Edward Lee Elmore was arrested, tried, convicted and sentenced to die for the murder of Dorothy Ely Edwards an elderly rich white widow. The only connection the police had was a check made out to Elmore and his fingerprint on a windowsill. Since Elmore had done handyman work for Edwards this was not surprising, the police and prosecuting attorney decided it was evidence of guilt.
Elmore was a poor young black man of limited education and intelligence, these circumstances combined with his attorneys’ incompetence, alcoholism, racism and belief in his guilt to ensure he did not get a fair trial.
After many years on death row his case caught the attention of the South Carolina Death Penalty Resource Center in general and attorney Diana Holt in particular. She spent more than a decade fighting for his life and freedom.
The book deals mainly with the process involved in trying to get a man off death row and getting a new trail. The pitfalls and difficulties. Because of that there is a lot of discussion of trials and testimony. Mr. Bonner references many other cases that rulings were violated during his trial or were being used to try to get him a new trial and/or off death row. While Mr. Bonner gives biographical information of the key people involved, it is not extensive just enough to help us with understanding the feeling in the community during this event.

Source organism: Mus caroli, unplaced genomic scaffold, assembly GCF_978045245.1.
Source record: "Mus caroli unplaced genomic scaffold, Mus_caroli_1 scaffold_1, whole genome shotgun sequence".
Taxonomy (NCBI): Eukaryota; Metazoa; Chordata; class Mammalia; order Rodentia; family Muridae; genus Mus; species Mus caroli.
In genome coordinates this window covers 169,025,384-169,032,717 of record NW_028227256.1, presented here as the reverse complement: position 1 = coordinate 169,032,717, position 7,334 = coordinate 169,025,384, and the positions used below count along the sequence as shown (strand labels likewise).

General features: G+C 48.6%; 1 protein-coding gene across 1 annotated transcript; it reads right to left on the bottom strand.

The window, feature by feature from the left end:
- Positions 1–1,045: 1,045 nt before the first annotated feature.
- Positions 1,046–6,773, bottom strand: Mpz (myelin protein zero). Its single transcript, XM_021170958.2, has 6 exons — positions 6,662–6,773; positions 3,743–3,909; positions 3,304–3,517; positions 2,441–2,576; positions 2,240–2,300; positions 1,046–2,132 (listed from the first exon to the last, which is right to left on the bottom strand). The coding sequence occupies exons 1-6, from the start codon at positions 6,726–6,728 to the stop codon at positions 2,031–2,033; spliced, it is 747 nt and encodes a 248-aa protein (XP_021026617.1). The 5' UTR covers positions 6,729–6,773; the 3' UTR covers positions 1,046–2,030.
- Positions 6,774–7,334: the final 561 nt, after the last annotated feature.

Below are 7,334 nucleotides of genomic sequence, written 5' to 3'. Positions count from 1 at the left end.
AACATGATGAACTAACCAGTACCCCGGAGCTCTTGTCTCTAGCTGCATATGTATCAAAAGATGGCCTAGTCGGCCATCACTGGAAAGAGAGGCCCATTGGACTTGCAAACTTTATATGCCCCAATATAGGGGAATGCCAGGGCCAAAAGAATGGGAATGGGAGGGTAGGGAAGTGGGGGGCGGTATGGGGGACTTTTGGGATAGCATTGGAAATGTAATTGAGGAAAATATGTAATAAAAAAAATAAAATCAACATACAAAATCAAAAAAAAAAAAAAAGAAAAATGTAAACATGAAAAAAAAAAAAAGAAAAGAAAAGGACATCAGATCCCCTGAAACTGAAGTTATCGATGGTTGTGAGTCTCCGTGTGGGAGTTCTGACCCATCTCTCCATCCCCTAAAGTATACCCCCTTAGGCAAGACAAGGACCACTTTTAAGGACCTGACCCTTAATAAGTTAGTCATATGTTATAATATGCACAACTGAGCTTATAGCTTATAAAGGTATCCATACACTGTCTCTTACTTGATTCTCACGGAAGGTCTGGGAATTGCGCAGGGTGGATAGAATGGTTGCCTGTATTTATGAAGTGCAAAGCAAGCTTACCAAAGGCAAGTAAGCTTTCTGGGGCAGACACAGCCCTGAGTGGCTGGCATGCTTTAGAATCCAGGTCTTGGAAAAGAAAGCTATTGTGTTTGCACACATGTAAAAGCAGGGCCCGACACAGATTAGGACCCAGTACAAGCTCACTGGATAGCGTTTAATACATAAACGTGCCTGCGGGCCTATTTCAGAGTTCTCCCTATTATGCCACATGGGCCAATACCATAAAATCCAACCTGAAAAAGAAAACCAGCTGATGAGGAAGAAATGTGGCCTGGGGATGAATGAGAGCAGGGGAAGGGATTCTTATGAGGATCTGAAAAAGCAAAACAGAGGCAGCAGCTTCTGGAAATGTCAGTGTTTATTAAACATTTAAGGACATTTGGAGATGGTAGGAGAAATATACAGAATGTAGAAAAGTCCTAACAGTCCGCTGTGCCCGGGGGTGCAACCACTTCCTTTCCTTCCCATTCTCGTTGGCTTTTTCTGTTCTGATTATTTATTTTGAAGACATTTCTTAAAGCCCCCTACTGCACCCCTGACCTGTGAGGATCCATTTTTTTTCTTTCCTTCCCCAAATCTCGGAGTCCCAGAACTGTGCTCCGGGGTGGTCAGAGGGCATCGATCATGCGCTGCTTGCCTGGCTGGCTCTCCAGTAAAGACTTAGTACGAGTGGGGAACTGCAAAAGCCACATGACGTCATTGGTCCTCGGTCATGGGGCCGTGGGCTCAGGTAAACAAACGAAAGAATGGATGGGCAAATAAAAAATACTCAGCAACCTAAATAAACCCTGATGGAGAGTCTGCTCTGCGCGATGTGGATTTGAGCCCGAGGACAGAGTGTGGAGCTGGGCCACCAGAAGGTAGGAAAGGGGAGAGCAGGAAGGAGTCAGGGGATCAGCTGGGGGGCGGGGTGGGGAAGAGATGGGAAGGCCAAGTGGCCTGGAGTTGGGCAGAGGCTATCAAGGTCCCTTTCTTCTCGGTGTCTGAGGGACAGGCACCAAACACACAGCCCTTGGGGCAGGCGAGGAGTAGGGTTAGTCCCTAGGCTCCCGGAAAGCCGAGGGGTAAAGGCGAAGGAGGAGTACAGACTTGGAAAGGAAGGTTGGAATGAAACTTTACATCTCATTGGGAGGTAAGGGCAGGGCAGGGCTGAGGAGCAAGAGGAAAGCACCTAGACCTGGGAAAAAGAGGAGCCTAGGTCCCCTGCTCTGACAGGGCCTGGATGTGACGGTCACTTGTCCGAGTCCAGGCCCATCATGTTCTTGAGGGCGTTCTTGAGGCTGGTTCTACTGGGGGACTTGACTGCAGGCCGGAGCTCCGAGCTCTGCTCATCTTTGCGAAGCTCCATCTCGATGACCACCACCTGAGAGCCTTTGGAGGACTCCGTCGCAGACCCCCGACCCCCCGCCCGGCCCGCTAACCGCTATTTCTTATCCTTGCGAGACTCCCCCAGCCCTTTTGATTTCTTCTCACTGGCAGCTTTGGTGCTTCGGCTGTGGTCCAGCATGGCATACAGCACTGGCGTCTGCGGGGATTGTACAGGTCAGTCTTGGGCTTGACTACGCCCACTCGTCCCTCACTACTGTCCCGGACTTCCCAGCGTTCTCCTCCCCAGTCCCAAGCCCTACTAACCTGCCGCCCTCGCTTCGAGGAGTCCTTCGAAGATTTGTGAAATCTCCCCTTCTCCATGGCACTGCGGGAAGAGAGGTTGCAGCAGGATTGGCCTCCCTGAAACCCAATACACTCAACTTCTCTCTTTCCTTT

Even with the legal talk and recitation of testimony, there is not much repetition in the book. These make the book while not easy to read not as tedious as it could be. Not all the testimony is word for word and there is much that is summarized.
I would recommend this book for true crime fans who like the courtroom side of cases as opposed to biographical data and investigation.